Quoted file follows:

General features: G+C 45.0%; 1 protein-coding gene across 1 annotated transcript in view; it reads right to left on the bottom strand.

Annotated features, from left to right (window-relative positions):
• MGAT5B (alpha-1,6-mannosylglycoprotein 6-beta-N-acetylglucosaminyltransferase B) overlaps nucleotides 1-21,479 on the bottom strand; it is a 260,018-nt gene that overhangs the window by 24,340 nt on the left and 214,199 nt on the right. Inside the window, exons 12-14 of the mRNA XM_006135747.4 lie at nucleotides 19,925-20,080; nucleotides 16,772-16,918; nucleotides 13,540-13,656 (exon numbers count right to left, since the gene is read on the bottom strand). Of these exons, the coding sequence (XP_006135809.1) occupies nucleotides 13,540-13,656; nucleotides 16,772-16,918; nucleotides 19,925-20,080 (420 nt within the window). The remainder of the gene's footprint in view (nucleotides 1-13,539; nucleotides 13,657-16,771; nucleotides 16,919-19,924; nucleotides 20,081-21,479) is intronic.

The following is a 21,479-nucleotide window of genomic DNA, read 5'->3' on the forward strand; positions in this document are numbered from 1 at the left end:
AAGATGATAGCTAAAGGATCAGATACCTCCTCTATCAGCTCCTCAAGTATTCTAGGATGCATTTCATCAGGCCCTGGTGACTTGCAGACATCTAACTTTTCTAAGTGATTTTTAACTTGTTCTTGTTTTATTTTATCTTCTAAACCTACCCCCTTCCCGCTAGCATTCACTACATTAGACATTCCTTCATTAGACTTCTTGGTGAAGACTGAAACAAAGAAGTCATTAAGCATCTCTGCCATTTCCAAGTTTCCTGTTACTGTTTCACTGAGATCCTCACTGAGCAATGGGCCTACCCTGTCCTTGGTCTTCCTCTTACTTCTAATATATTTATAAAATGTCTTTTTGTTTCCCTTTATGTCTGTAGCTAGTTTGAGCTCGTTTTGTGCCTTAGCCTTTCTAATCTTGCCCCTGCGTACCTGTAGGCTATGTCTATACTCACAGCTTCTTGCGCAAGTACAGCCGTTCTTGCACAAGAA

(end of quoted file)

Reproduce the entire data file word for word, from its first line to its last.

General features: G+C 45.0%; 1 protein-coding gene across 1 annotated transcript in view; it reads right to left on the bottom strand.

Annotated features, from left to right (window-relative positions):
• MGAT5B (alpha-1,6-mannosylglycoprotein 6-beta-N-acetylglucosaminyltransferase B) overlaps nucleotides 1-21,479 on the bottom strand; it is a 260,018-nt gene that overhangs the window by 24,340 nt on the left and 214,199 nt on the right. Inside the window, exons 12-14 of the mRNA XM_006135747.4 lie at nucleotides 19,925-20,080; nucleotides 16,772-16,918; nucleotides 13,540-13,656 (exon numbers count right to left, since the gene is read on the bottom strand). Of these exons, the coding sequence (XP_006135809.1) occupies nucleotides 13,540-13,656; nucleotides 16,772-16,918; nucleotides 19,925-20,080 (420 nt within the window). The remainder of the gene's footprint in view (nucleotides 1-13,539; nucleotides 13,657-16,771; nucleotides 16,919-19,924; nucleotides 20,081-21,479) is intronic.

The following is a 21,479-nucleotide window of genomic DNA, read 5'->3' on the forward strand; positions in this document are numbered from 1 at the left end:
AAGATGATAGCTAAAGGATCAGATACCTCCTCTATCAGCTCCTCAAGTATTCTAGGATGCATTTCATCAGGCCCTGGTGACTTGCAGACATCTAACTTTTCTAAGTGATTTTTAACTTGTTCTTGTTTTATTTTATCTTCTAAACCTACCCCCTTCCCGCTAGCATTCACTACATTAGACATTCCTTCATTAGACTTCTTGGTGAAGACTGAAACAAAGAAGTCATTAAGCATCTCTGCCATTTCCAAGTTTCCTGTTACTGTTTCACTGAGATCCTCACTGAGCAATGGGCCTACCCTGTCCTTGGTCTTCCTCTTACTTCTAATATATTTATAAAATGTCTTTTTGTTTCCCTTTATGTCTGTAGCTAGTTTGAGCTCGTTTTGTGCCTTAGCCTTTCTAATCTTGCCCCTGCGTACCTGTAGGCTATGTCTATACTCACAGCTTCTTGCGCAAGTACAGCCGTTCTTGCACAAGAA